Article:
THE weather may be in danger of ruining Ireland's RSA Challenge match against Australia but wicketkeeper Gary Wilson believes if the match does go ahead, adverse conditions could favour the hosts.
Heavy rain ensured there would be no outdoor practice at Stormont ahead of tomorrow's one-day international and forecasts suggest a full 50-over game is unlikely.
But with Australia having only played one warm-up fixture against Leicestershire since arriving from sunnier climes, Wilson is certain the Irish have enough quality to make home advantage count - including the testing weather.
"All we can do is prepare to play the game but we've all played enough cricket to know weather could play a part," the Surrey man told Press Association Sport.
"That is something that is out of our control and we're experienced enough to know if it rains then we don't play cricket. But, yes, the weather could be an advantage for us because we back ourselves to beat anyone in our own conditions.
"We have Ed Joyce, Will Porterfield, Paul Stirling and now we have Tim Muragh coming in. That is a team full of match-winners."
Wilson was part of the Ireland side that almost shocked Australia in Dublin two years ago.
Having restricted their visitors to 231 for nine in 50 overs, openers Porterfield and Stirling put on a stunning first-wicket stand of 80 in 11 overs only for the innings to fold for 192.
Wilson made just four batting at number three that day but he insists that match is a real inspiration for the would-be giant-killers.
"We believe in ourselves and I think above all that match in 2010 gives us confidence," he said.
"We proved that we can compete with a fantastic Australia side and that we can go up against them and get close. Hopefully we can do that again."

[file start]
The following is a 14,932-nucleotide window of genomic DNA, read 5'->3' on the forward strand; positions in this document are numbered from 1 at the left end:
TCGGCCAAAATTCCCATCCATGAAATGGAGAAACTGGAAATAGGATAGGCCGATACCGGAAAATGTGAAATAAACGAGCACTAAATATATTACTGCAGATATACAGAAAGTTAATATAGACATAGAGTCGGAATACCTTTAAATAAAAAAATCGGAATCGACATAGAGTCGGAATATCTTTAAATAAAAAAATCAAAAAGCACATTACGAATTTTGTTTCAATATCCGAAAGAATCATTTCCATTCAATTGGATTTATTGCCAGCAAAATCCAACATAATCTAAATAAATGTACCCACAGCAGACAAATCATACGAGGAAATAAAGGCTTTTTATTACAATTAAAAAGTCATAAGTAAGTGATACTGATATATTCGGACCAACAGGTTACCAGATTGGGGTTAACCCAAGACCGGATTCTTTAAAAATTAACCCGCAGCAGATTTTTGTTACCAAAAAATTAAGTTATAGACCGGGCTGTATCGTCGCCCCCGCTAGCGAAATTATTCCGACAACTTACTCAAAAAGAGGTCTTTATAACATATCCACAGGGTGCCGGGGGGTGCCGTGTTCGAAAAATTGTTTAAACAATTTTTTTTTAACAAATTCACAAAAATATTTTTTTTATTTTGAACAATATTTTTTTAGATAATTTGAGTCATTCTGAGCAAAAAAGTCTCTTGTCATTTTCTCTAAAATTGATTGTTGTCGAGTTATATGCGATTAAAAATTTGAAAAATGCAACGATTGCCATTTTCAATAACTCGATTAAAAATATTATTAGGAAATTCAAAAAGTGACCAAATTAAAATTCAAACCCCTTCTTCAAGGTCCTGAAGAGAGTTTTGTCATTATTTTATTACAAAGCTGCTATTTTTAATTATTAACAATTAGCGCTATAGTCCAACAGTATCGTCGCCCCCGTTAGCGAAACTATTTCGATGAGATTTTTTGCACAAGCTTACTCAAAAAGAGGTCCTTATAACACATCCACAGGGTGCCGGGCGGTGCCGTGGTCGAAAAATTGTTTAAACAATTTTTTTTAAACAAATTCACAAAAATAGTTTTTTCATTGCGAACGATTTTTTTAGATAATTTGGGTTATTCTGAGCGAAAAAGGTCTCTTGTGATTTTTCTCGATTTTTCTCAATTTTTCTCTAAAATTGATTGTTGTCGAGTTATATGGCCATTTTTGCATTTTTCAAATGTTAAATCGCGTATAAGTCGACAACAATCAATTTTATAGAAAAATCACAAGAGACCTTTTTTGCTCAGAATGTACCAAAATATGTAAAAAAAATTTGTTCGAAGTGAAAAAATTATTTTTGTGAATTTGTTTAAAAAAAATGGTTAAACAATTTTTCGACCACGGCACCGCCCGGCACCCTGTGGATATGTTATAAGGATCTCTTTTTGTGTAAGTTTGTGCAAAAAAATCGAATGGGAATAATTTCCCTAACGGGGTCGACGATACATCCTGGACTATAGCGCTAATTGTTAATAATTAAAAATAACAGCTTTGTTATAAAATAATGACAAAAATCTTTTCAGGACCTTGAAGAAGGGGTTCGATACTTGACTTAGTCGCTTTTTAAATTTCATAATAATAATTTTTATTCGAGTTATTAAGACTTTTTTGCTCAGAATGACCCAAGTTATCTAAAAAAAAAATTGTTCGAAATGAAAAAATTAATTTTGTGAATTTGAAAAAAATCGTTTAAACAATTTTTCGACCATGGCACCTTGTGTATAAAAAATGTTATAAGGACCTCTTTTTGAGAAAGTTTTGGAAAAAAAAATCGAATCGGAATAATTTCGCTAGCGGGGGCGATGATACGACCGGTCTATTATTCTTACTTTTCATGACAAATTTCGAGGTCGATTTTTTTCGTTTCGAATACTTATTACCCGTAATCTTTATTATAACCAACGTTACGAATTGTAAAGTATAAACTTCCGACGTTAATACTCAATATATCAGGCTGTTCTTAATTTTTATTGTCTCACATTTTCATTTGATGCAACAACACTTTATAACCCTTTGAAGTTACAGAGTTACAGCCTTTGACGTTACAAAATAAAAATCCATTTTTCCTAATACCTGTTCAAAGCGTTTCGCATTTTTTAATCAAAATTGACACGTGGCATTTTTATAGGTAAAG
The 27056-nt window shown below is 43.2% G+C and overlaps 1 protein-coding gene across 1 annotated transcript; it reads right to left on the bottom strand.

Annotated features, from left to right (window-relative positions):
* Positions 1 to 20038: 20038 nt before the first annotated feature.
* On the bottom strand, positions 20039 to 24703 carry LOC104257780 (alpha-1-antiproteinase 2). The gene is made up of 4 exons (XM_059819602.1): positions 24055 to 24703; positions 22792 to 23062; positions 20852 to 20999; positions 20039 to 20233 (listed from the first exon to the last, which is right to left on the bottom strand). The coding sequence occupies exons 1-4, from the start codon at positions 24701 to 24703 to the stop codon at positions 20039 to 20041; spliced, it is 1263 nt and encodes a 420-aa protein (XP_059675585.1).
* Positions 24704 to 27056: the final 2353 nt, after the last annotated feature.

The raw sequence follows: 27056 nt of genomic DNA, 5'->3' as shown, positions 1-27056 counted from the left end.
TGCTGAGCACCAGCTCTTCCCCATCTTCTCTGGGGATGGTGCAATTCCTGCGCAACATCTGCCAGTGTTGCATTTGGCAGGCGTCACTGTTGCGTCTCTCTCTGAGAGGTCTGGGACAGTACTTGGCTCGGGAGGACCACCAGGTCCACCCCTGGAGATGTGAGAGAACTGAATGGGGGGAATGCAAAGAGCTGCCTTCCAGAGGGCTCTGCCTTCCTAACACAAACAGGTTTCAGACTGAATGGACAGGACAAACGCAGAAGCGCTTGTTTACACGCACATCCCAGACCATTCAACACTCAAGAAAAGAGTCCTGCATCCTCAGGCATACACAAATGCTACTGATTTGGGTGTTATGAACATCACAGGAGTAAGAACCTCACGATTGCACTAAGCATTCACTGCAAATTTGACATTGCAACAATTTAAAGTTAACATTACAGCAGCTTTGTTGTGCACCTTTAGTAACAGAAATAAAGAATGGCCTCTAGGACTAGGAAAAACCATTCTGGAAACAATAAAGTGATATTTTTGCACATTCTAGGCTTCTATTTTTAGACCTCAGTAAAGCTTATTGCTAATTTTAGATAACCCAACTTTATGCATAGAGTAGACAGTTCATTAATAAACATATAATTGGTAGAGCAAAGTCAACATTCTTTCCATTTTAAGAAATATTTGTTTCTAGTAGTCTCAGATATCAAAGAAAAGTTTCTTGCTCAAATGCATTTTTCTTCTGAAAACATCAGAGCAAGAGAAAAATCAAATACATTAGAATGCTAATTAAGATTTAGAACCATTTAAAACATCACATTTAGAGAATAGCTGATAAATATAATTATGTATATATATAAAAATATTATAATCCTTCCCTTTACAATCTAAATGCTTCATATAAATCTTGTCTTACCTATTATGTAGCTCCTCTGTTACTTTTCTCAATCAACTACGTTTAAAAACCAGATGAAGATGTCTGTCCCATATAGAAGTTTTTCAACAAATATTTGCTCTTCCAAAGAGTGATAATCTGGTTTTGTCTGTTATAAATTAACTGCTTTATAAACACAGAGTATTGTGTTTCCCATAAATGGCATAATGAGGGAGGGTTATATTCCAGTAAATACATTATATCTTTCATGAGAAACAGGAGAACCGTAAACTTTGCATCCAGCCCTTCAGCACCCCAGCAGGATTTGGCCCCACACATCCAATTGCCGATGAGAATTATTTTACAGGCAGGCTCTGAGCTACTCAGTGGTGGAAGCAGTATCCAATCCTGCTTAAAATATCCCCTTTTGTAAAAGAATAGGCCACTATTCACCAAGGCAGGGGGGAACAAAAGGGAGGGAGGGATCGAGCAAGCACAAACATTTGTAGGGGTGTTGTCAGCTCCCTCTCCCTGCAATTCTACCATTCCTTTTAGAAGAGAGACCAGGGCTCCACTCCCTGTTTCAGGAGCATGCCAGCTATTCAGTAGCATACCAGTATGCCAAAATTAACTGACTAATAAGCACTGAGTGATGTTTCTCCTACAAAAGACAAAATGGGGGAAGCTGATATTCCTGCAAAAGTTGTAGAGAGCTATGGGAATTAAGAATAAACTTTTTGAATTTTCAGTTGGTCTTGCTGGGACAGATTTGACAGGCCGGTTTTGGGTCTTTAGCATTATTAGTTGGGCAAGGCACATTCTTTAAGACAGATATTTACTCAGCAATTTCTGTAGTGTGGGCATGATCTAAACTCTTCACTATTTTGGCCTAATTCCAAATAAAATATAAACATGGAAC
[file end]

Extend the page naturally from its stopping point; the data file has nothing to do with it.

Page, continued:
Like every Surrey player, Wilson has been hard hit by the death of 23-year-old team-mate Tom Maynard earlier this week.
He concedes it is a heavy loss to deal with during a busy season but insists he and the rest of Maynard's friends and colleagues will continue to play with him in their thoughts.
"Tom was a massive figure in our dressing room; above all he was a good guy as well as a fantastic cricketer," he said.
"He was a big character and his loss will be felt for a long time to come, no doubt. But we are professionals and we will continue to go out on the pitch and do the best we can.
"We've got a cause now. Everyone in that dressing room will be playing every game for Tom."
Wilson also has another cause to fight for, but this one will be contested on the road rather than the cricket pitch.
He lost his mother to cancer in April and, alongside Porterfield, is planning to cycle across Ireland between October 9-13 to raise money for Cancer Research.
"We'll be going from Cork to Belfast, 390 miles in five days," he explained.
"We'll be going though Kilkenny, Dublin, Armagh, Derry and ending here in Belfast. I don't know how much practice we'll get in the season so it could be interesting!"